Masks are off, smiles are on

The challenges of mask-wearing weren’t any easier for many adults and certainly gave me considerable impetus to rethink how I relate to the world around me.


Rasha Abu Baker

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Published: Tue 4 Oct 2022, 6:26 PM

Last updated: Tue 4 Oct 2022, 9:56 PM

Because of the pandemic, the law of the land, and depending on where you are in the country, the last 30 months have been a mask-wearing, Alhosn-sharing, brain impairing, Groundhog Day of an ordeal. So, as you can imagine, when the government announced the lifting of its mask mandate last week, with a few important exceptions such as in hospitals and mosques, the news came like a breath of fresh air.

One of the most exciting results for me was that my 3.5-year-old twins are finally able to see the faces of their teacher and class assistant, both of whom they have grown to admire and love over the last year since enrolling at our local nursery.

Just like most other parents, I have had some concerns about the impact of mask-wearing and how that has affected the development of young minds and their perceptions, especially in understanding facial expressions and picking up on non-verbal cues. So last Thursday was a big day for us as I excitedly explained to my girls, “Today, there will be no more people in masks in school. Ms H. and Ms G. won’t have a mask on and you will be able to see their faces!”

Speaking to me at the end of the first day after the restoration of normality, Ms H told me that a few of the 'littlest' ones had had a hard time going to their teacher until they put their mask back on because they didn’t recognise them. But she added that as the day went on, “I got a lot more smiles and participation from them as I could enunciate clearer and they could see my mouth.”

Teaching and learning during a pandemic have been a testing time for both students and educators. Ms H. said that with the masks covering the mouth and muffling the voice, teachers at nursery and pre-school often had to use a lot more animation in their tone and expressions to get children excited about doing things they don’t necessarily have much interest in or didn’t choose to do themselves. But since the easing of the mask mandate, she noticed a really positive impact on teacher-led activities like circle time, story time and group games, where her voice and expressions captivated the children’s interest much easier, got them engaged much quicker, and she was able to keep their attention for much longer periods of time.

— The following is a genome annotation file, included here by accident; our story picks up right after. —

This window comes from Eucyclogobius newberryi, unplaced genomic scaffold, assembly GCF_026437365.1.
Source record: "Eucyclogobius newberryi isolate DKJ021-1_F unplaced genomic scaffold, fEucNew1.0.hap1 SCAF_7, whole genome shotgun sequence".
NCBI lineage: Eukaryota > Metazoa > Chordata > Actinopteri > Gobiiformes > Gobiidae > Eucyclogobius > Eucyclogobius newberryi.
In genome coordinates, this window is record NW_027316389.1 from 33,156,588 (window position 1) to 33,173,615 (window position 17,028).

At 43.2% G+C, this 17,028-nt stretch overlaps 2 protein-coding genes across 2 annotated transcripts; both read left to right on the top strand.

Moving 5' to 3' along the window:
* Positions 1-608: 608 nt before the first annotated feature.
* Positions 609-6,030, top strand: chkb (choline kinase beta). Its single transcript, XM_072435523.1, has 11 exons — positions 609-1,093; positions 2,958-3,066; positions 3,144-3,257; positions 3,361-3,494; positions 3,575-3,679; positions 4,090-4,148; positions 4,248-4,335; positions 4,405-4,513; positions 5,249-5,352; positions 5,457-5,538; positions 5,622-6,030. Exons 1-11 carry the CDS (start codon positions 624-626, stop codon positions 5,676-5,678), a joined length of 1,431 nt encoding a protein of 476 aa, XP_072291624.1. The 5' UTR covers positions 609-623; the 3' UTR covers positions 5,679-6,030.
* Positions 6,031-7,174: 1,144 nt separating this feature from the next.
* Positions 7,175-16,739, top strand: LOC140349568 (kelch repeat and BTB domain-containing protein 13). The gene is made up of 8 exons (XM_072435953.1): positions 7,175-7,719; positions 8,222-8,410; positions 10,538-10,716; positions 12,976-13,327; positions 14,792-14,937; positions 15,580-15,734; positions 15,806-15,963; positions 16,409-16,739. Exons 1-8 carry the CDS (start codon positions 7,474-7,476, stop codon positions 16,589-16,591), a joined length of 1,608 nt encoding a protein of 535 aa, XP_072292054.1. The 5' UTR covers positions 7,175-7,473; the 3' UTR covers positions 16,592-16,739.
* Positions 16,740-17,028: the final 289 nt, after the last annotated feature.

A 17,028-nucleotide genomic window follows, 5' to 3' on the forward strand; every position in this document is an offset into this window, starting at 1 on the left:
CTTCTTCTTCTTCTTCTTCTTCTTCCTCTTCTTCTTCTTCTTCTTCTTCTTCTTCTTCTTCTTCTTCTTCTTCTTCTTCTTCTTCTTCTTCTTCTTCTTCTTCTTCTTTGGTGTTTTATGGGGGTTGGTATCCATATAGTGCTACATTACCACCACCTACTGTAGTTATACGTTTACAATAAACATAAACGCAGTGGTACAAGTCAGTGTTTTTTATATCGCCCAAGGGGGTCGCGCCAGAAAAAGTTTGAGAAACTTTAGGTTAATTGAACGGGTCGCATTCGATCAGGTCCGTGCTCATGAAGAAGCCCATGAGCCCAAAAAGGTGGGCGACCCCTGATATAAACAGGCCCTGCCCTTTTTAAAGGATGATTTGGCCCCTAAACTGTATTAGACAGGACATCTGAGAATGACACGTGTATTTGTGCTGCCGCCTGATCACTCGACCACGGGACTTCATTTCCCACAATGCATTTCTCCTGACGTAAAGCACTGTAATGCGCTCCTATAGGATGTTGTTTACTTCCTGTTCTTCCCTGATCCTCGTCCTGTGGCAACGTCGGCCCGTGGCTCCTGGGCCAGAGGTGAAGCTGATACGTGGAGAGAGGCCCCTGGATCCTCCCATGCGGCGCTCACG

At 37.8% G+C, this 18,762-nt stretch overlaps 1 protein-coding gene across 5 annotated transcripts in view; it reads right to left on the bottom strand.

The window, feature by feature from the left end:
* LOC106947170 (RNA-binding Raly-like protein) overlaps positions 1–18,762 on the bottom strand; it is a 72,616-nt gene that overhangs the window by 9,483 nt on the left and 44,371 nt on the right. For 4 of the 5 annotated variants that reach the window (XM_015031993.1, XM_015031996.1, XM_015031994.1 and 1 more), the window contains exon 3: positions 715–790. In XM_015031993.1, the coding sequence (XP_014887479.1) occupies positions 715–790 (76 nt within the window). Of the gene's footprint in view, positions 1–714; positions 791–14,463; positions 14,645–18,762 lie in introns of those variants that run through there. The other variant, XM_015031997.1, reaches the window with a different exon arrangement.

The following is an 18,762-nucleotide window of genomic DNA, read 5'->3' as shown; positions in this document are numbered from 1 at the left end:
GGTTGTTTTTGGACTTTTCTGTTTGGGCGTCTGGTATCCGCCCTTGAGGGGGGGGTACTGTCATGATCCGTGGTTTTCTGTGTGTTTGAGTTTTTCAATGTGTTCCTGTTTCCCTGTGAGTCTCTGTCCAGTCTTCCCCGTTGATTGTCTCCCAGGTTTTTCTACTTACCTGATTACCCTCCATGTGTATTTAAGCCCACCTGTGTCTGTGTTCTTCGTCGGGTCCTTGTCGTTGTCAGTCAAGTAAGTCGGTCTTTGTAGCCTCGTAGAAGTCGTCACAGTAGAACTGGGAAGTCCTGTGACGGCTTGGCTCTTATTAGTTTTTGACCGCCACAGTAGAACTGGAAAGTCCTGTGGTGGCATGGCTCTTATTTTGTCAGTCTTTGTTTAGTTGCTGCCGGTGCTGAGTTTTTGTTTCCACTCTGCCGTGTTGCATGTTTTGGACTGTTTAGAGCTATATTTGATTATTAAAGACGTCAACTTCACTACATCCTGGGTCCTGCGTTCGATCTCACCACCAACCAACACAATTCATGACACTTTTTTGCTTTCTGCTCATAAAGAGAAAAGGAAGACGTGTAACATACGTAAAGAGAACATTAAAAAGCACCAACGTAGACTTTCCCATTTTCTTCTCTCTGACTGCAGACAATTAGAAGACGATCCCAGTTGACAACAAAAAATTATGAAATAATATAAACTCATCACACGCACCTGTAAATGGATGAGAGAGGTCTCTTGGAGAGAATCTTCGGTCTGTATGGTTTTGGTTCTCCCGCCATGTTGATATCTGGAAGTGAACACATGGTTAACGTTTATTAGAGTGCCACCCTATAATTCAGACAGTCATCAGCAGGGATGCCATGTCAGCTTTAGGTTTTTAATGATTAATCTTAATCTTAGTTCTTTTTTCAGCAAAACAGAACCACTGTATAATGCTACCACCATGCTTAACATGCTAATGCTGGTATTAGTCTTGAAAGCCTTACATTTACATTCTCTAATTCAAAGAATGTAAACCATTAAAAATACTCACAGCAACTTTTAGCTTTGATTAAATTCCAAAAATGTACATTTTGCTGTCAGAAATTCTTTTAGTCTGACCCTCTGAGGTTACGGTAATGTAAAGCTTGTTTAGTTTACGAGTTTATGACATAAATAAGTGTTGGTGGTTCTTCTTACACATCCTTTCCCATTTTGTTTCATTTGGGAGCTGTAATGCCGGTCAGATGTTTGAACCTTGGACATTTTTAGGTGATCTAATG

The challenges of mask-wearing weren’t any easier for many adults and certainly gave me considerable impetus to rethink how I relate to the world around me. For one, I cannot imagine what a masked existence is like for the hearing-impaired or autistic, bearing in mind the strain I put on my brain as it was practically forced to fill in the gaps of all the strange ‘half faces’ I have met over the last 2.5 years.

This normally automatic process has led to us being influenced by new perception processes to which some have adapted easier than others. For example, I was taken aback when I caught a glimpse of the face of the security man in my building the other day and found that his lower face didn't match the face my mind had created for him in my imagination. But I guess the more astonishing fact was that although he was very familiar to me, I had never actually seen his full face. It was a truly bizarre realization. This also happened with a colleague who has persisted in wearing a mask at all times; it slipped off one time, and again, I was astonished at how inaccurate my poor brain had been at filling in those blanks as he looked nothing like I imagined!

But as we know, the mind is an absolutely fascinating organ, and its ability to piece information together is quite amazing, to the extent that despite all the preceding issues, the opposite is also true! Another unforgettable mask moment happened several months ago, when a work acquaintance who I only conversed with online (through email but with our photos visible) was able to recognise me as I was coming out of the cinema, despite my having a mask on. She approached me with conviction and certainty, called out my name and said hello, although embarrassingly, I had no idea who she was at first glance.

So, the easing of mask rules will make a difference to us all, but let’s not forget that despite the relaxing of the rules, the pandemic isn’t officially over; there are cases that are still being reported and in order to keep this privilege of not wearing a mask, we should continue to be responsible and maintain the many health and safety precautions and preventive methods that we have grown accustomed to. This includes washing our hands regularly, using hand sanitizer when visiting public places, keeping a safe distance from each other and always wearing a mask if we have any symptoms, not only to protect ourselves but to respect and protect others from all types of viruses and infections, or those in a category still required to wear one.

The pandemic has certainly served as a good lesson in hand washing and hygiene, and hopefully, we will carry our better habits with us into the future, perhaps to help avoid a possible resurgence of health and safety rules… but having said that, the ability to see people smile again is, figuratively and literally, a very welcome breath of fresh air!

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